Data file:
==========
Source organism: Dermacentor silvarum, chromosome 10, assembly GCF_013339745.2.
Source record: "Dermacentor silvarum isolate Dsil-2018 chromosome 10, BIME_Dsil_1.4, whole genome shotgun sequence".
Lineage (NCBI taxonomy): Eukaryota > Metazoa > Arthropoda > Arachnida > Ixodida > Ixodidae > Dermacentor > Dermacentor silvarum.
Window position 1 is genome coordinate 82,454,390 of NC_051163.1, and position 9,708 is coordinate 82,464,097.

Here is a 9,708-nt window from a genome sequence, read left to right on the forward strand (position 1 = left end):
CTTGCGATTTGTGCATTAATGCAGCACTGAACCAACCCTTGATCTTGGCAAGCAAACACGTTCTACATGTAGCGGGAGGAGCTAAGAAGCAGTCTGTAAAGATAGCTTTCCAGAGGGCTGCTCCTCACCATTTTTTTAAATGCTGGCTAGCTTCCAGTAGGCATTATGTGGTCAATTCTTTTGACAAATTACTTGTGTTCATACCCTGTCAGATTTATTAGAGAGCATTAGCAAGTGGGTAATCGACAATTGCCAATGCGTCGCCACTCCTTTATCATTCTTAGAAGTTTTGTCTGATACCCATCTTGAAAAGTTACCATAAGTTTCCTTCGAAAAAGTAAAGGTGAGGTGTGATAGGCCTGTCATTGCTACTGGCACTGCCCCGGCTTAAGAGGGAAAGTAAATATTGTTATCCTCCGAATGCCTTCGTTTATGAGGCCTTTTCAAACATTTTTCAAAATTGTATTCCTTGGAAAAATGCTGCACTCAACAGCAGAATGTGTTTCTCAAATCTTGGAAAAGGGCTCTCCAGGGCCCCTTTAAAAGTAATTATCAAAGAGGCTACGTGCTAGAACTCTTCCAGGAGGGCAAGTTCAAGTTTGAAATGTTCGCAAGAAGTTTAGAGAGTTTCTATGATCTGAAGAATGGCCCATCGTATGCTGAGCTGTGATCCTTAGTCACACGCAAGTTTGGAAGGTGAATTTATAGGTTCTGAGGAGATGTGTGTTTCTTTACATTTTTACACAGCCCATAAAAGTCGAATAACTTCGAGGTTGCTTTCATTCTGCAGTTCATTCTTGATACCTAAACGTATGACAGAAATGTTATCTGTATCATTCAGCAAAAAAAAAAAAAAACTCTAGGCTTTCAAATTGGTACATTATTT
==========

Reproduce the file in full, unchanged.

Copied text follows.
Source organism: Dermacentor silvarum, chromosome 10, assembly GCF_013339745.2.
Source record: "Dermacentor silvarum isolate Dsil-2018 chromosome 10, BIME_Dsil_1.4, whole genome shotgun sequence".
Lineage (NCBI taxonomy): Eukaryota > Metazoa > Arthropoda > Arachnida > Ixodida > Ixodidae > Dermacentor > Dermacentor silvarum.
Window position 1 is genome coordinate 82,454,390 of NC_051163.1, and position 9,708 is coordinate 82,464,097.

Here is a 9,708-nt window from a genome sequence, read left to right on the forward strand (position 1 = left end):
CTTGCGATTTGTGCATTAATGCAGCACTGAACCAACCCTTGATCTTGGCAAGCAAACACGTTCTACATGTAGCGGGAGGAGCTAAGAAGCAGTCTGTAAAGATAGCTTTCCAGAGGGCTGCTCCTCACCATTTTTTTAAATGCTGGCTAGCTTCCAGTAGGCATTATGTGGTCAATTCTTTTGACAAATTACTTGTGTTCATACCCTGTCAGATTTATTAGAGAGCATTAGCAAGTGGGTAATCGACAATTGCCAATGCGTCGCCACTCCTTTATCATTCTTAGAAGTTTTGTCTGATACCCATCTTGAAAAGTTACCATAAGTTTCCTTCGAAAAAGTAAAGGTGAGGTGTGATAGGCCTGTCATTGCTACTGGCACTGCCCCGGCTTAAGAGGGAAAGTAAATATTGTTATCCTCCGAATGCCTTCGTTTATGAGGCCTTTTCAAACATTTTTCAAAATTGTATTCCTTGGAAAAATGCTGCACTCAACAGCAGAATGTGTTTCTCAAATCTTGGAAAAGGGCTCTCCAGGGCCCCTTTAAAAGTAATTATCAAAGAGGCTACGTGCTAGAACTCTTCCAGGAGGGCAAGTTCAAGTTTGAAATGTTCGCAAGAAGTTTAGAGAGTTTCTATGATCTGAAGAATGGCCCATCGTATGCTGAGCTGTGATCCTTAGTCACACGCAAGTTTGGAAGGTGAATTTATAGGTTCTGAGGAGATGTGTGTTTCTTTACATTTTTACACAGCCCATAAAAGTCGAATAACTTCGAGGTTGCTTTCATTCTGCAGTTCATTCTTGATACCTAAACGTATGACAGAAATGTTATCTGTATCATTCAGCAAAAAAAAAAAAAAACTCTAGGCTTTCAAATTGGTACATTATTT